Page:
Books in brief

The Blue Sweater: Bridging the gap between rich and poor in an interconnected world
Jacqueline Novogratz Barnes & Noble $19.96
ISBN 9781594869150

By using philanthropy in a more market-driven way, ‘we can find where the inefficiencies lies and where public need lies’ and thus build a more inclusive economy, argues Jacqueline Novogratz, CEO of the US-based Acumen Fund. In The Blue Sweater, she recounts her own experiences of working with people at the sharp end of development and argues that, while traditional charity often fails, philanthropic ‘patient capital’ can help make people self-sufficient and change millions of lives.

To order

Family Foundation PhilanthropyFamily Foundation Philanthropy 2009
Cass Business School APT pdf

Reports the first research attempting to provide a reliable comparison of the annual spending of charitable family foundations in the UK, Germany, Italy and the US. Focusing on the largest 100 foundations by charitable spending, the study provides figures for Germany and Italy for the first time, comparing these with the UK and the US. It also benchmarks the annual growth in the spending of UK and US family foundations. The charitable expenditure of the largest 100 UK family foundations, for example, was worth £1.2 billion and increased by 10 per cent in real terms in 2006-07. This compared with 33.5 per cent growth in the US, a figure which, the report explains, was skewed by Warren Buffett’s investment in the Gates Foundation: if this is excluded, the US growth rate decreases to 8.4 per cent. In Germany, the largest family foundations were estimated to have a charitable expenditure of €725 million. Less data was available for Italy, but the report estimates that 12 per cent of foundations are family foundations, and that the charitable expenditure of the largest was at least €90 million.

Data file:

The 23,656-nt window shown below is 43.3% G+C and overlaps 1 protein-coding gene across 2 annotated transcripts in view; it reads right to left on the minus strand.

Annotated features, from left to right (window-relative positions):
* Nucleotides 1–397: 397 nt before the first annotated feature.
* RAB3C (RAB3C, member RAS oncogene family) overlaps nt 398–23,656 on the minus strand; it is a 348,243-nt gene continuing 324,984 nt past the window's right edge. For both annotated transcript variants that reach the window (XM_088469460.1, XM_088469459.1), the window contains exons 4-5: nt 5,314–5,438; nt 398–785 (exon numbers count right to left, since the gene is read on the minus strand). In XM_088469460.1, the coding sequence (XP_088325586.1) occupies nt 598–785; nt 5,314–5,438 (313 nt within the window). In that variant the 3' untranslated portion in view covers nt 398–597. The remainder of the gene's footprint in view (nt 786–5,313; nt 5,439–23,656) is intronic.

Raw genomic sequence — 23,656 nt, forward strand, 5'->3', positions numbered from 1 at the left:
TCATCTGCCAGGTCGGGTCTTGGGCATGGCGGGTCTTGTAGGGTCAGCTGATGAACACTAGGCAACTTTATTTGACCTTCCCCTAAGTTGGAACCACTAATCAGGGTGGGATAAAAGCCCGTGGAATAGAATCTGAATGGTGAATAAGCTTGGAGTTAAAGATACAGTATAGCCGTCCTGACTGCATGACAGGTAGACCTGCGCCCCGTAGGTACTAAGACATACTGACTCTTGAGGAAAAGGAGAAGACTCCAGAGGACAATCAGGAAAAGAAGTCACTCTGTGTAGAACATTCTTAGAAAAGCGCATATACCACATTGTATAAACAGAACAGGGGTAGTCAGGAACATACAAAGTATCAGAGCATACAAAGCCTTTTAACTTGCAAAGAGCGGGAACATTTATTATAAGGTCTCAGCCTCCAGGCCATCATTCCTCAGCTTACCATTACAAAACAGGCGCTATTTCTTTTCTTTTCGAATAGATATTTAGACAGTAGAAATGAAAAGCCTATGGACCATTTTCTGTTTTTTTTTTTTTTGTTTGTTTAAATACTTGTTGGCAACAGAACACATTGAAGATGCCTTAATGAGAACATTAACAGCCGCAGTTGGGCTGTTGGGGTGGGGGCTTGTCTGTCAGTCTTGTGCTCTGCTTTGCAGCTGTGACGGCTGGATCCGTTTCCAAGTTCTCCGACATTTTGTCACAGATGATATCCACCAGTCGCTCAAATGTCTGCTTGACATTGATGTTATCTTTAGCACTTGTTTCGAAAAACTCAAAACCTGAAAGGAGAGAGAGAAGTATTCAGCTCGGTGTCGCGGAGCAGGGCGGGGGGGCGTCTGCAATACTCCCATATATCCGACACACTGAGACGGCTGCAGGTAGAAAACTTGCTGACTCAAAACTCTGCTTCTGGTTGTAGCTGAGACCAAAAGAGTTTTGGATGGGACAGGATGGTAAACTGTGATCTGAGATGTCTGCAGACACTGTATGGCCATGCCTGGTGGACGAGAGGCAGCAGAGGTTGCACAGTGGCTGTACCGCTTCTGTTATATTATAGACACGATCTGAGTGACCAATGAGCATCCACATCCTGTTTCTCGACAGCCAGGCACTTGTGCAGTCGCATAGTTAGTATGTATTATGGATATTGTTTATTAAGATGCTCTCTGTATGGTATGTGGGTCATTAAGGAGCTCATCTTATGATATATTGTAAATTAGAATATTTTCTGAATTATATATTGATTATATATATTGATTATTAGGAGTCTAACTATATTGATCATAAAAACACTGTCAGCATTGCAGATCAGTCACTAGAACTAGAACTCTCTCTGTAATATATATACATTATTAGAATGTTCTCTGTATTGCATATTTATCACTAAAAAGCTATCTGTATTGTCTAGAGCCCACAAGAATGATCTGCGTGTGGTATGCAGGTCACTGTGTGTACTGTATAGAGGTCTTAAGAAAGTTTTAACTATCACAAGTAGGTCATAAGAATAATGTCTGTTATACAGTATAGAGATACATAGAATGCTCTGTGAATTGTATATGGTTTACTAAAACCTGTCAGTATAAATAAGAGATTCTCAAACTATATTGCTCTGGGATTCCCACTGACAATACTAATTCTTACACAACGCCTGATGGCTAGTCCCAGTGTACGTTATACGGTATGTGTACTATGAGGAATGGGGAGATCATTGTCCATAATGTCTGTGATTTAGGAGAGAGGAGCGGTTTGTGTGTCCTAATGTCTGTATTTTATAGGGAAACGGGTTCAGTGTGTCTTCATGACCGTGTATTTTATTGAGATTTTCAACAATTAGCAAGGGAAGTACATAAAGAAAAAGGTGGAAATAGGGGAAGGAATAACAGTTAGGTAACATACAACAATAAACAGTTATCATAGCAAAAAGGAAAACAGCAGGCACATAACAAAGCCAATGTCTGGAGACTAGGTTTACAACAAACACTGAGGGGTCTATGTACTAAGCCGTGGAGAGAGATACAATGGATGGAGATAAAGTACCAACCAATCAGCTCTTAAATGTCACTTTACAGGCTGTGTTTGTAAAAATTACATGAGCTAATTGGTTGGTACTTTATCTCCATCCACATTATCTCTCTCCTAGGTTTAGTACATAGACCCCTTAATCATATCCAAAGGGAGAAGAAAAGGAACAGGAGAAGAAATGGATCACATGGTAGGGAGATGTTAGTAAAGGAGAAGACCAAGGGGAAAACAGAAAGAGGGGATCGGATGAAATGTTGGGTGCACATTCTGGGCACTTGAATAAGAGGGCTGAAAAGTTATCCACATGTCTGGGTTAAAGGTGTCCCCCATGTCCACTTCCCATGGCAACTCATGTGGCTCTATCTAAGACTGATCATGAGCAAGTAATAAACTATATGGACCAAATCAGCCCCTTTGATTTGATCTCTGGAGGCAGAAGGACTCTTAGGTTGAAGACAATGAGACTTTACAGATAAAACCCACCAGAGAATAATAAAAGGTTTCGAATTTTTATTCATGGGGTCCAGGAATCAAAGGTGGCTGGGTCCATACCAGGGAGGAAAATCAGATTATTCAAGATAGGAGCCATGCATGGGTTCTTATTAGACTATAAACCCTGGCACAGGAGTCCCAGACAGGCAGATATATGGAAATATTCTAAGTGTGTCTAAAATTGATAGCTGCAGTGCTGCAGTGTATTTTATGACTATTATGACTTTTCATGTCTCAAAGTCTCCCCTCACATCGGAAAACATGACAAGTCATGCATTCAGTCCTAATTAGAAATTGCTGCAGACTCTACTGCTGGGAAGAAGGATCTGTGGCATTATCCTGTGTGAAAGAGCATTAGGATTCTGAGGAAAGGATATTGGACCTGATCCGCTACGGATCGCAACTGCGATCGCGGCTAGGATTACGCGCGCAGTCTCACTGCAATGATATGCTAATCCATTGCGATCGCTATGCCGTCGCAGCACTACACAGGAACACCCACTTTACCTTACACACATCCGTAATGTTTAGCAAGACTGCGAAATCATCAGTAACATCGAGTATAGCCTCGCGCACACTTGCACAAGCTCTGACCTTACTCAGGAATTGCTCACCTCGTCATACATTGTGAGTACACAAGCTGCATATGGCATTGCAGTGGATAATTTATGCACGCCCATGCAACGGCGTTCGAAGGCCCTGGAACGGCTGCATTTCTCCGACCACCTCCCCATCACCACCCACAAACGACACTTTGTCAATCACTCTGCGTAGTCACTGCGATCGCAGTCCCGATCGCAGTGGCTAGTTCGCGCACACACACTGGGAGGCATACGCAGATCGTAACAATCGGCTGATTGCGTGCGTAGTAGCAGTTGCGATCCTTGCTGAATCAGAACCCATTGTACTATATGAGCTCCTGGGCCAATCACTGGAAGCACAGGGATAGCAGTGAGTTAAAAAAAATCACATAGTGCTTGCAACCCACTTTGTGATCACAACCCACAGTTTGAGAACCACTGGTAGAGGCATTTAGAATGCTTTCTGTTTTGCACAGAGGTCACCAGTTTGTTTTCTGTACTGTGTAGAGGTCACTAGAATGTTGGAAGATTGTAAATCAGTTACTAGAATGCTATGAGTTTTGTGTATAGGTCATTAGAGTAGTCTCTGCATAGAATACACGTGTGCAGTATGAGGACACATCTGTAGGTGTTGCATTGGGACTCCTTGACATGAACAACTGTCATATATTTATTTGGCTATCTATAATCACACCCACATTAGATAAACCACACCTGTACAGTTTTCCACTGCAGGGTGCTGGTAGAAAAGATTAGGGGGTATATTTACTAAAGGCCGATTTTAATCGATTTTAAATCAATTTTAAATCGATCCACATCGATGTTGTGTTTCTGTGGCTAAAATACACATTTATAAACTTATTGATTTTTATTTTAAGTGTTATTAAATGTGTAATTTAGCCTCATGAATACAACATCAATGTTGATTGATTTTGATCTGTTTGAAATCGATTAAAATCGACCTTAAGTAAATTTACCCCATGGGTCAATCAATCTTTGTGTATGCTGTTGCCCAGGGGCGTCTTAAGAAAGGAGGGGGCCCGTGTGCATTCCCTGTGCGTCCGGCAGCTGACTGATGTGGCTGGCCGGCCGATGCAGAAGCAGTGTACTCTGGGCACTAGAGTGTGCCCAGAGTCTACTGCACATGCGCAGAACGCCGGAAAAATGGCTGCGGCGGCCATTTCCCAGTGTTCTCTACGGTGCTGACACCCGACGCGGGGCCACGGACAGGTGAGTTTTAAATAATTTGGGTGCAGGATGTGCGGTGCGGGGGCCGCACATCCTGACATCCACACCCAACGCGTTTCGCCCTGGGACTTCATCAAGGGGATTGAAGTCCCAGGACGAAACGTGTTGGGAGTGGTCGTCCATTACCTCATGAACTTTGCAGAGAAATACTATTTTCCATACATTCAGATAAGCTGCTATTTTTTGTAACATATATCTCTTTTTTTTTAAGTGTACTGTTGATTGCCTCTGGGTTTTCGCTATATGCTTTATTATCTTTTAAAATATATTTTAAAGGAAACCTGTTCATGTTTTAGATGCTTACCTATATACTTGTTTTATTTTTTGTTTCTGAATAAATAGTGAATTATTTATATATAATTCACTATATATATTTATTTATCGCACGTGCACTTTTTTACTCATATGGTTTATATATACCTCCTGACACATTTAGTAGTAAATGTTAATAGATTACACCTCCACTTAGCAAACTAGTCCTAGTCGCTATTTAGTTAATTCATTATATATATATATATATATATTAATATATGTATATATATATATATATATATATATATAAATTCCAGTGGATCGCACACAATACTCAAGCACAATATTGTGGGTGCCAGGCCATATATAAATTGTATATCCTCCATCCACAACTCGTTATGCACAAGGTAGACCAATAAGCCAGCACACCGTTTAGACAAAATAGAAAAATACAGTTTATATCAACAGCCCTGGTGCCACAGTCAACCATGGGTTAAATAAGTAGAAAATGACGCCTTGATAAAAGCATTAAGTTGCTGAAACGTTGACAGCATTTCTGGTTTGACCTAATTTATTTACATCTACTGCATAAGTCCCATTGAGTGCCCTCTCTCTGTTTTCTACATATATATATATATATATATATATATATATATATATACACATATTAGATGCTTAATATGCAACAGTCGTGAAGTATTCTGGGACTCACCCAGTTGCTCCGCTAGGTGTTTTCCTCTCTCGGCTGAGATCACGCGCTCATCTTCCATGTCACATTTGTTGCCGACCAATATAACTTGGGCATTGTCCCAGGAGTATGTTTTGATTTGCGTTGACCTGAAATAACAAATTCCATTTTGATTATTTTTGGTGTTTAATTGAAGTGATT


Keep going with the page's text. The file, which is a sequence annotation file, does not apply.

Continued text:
To download

Comments (0)

Leave a Reply

Your email address will not be published. Required fields are marked *

Next Book review to read

Uncharitable: How restraints on nonprofits undermine their potential by Dan Pallotta

Steven Burkeman